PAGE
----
The canny typist who turned typos into a multi-million dollar business
The product concocted at home that relieved secretaries from the pressure of perfection.
In 1954, Bette Nesmith Graham was working as a secretary at the Texas Bank & Trust in Dallas.
Bette was a single mother and a divorcee struggling to make ends meet.
She was also not a particularly good typist. The frequent mistakes she would make with her typewriter would incur the wrath of her boss.
In her spare time, she enjoyed painting and every holiday season she would help with decorating the windows of the bank.
As she observed the artists at work, she noticed something that would provide her with the inspiration to design a new type of product that eventually made her a multi-millionaire.
Instead of erasing their mistakes, the artists would simply paint over them. Bette decided to try the same approach at work.
Using a fast-drying water based tempera paint she mixed in her kitchen blender she concealed her typing blunders with a fine paint brush.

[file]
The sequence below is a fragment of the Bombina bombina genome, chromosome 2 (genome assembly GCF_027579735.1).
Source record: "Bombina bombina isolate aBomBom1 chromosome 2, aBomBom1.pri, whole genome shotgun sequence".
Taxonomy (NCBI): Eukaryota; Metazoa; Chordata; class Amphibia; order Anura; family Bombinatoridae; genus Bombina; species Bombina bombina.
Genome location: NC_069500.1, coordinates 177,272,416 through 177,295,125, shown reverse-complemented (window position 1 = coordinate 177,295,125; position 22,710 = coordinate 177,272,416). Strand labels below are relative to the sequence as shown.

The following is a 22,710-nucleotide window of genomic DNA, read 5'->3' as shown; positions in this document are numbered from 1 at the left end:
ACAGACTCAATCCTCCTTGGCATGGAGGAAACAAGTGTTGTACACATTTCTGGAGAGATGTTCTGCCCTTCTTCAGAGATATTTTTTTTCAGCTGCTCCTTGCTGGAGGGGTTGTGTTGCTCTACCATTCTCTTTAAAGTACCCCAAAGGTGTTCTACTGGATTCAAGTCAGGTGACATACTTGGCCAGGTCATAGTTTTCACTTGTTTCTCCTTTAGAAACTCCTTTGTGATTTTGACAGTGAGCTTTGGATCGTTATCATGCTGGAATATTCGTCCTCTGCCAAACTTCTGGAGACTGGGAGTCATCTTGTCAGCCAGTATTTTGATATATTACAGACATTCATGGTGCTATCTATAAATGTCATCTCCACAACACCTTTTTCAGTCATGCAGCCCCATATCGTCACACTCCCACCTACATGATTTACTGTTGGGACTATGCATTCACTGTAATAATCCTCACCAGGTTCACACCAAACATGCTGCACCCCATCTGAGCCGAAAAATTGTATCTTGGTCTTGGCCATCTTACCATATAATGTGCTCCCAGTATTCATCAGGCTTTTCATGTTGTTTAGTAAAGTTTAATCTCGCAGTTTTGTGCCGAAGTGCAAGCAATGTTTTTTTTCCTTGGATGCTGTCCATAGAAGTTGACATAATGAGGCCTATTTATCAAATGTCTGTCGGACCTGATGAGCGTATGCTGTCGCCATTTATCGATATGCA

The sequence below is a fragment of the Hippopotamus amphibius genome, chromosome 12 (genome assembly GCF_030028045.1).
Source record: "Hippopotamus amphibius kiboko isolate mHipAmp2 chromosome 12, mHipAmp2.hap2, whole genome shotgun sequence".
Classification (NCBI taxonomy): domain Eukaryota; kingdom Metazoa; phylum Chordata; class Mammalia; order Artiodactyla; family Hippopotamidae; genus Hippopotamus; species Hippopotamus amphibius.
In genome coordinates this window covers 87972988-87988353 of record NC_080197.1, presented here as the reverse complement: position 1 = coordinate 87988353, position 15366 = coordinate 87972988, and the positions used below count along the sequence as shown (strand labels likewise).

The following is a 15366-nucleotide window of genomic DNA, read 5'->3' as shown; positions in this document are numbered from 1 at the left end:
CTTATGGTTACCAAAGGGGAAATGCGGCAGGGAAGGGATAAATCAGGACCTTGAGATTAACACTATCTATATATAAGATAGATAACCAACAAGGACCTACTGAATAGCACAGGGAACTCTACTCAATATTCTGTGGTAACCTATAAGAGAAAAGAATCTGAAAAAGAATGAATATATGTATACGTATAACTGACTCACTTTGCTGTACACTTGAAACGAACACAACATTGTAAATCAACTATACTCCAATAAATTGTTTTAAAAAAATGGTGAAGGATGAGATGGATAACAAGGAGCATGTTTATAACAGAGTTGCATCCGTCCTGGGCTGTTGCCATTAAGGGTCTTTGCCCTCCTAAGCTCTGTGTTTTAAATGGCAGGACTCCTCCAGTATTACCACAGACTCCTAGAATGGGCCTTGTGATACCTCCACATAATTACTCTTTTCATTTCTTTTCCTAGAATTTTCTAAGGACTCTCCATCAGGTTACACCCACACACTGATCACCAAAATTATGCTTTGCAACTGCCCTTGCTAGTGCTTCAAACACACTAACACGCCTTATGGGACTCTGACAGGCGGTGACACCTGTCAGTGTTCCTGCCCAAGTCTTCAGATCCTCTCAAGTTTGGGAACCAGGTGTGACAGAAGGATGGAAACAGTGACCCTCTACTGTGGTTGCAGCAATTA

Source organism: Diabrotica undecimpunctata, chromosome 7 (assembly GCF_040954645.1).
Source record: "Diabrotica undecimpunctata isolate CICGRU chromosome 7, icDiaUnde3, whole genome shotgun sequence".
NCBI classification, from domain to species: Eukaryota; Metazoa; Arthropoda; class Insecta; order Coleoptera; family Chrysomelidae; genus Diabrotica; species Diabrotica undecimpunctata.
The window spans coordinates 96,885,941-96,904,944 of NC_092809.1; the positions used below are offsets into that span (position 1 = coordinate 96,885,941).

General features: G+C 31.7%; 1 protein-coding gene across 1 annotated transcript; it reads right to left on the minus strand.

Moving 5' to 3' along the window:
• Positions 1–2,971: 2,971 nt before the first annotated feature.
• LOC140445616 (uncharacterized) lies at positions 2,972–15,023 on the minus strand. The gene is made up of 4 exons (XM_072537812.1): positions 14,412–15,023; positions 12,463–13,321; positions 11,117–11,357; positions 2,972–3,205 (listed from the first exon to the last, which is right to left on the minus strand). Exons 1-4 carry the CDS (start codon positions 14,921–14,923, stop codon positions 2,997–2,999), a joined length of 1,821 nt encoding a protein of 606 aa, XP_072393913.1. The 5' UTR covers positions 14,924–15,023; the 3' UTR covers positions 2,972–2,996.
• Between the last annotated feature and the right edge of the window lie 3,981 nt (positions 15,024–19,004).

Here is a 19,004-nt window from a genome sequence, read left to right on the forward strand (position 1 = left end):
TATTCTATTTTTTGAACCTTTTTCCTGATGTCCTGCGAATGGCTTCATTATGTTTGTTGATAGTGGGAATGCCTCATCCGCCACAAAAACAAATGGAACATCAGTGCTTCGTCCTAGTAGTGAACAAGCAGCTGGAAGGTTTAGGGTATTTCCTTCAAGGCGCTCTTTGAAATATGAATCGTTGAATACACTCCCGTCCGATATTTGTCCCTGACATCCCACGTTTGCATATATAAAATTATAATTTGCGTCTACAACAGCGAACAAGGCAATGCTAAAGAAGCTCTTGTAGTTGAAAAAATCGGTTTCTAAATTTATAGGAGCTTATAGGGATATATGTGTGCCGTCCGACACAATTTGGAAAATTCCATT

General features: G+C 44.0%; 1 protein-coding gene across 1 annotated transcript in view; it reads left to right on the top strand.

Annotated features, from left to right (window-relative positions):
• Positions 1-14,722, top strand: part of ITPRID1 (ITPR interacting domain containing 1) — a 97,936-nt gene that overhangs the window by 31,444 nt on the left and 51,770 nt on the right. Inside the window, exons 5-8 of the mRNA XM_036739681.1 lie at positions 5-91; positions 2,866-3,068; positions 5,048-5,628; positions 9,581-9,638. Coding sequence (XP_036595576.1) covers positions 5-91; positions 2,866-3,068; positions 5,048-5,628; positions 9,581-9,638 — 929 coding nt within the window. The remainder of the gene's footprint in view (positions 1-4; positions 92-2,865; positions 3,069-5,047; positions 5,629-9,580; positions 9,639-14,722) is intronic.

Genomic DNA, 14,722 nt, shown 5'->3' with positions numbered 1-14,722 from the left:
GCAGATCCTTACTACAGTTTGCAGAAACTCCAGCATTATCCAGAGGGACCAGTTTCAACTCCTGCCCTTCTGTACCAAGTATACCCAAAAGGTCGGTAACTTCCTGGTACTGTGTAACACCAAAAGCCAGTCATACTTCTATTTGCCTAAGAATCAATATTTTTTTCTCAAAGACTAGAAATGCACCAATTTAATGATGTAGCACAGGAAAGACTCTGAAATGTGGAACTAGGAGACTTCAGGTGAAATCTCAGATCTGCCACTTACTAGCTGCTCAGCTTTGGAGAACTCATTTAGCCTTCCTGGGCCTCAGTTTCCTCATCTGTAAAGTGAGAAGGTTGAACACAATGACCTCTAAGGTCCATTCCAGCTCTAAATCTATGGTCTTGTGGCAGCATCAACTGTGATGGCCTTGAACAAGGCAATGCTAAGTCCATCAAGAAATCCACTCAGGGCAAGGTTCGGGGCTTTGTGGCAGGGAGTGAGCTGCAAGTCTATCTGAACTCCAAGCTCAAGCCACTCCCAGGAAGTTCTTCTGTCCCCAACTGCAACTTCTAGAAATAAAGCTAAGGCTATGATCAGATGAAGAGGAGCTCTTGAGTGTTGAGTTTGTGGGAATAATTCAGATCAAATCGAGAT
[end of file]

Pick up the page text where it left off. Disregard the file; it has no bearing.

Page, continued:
Some of her colleagues accused her of cheating and one boss asked her not to use the ‘white stuff’ on his letters.
Nevertheless, other secretaries began asking her for their own supply and soon she was working late into the night filling bottles with the magical product she called ‘Mistake Out.’
Recognising the potential of her side project to cure her financial worries she renamed the correction fluid ‘Liquid Paper’ and applied for a patent and trade mark.
And then the hard work began.
Using her teenage son and his friends as employees and her home as a factory she travelled at the weekends all over Texas to market her product.
Slowly but surely, Bette began to expand her operation and moved from the kitchen to a trailer and finally to an office in downtown Dallas.
At its peak in 1975, the company produced 25 million bottles a year and Bette eventually sold the organisation to Gillette for $47.5 million.
Sadly, she passed way just six months later from a stroke aged only 56.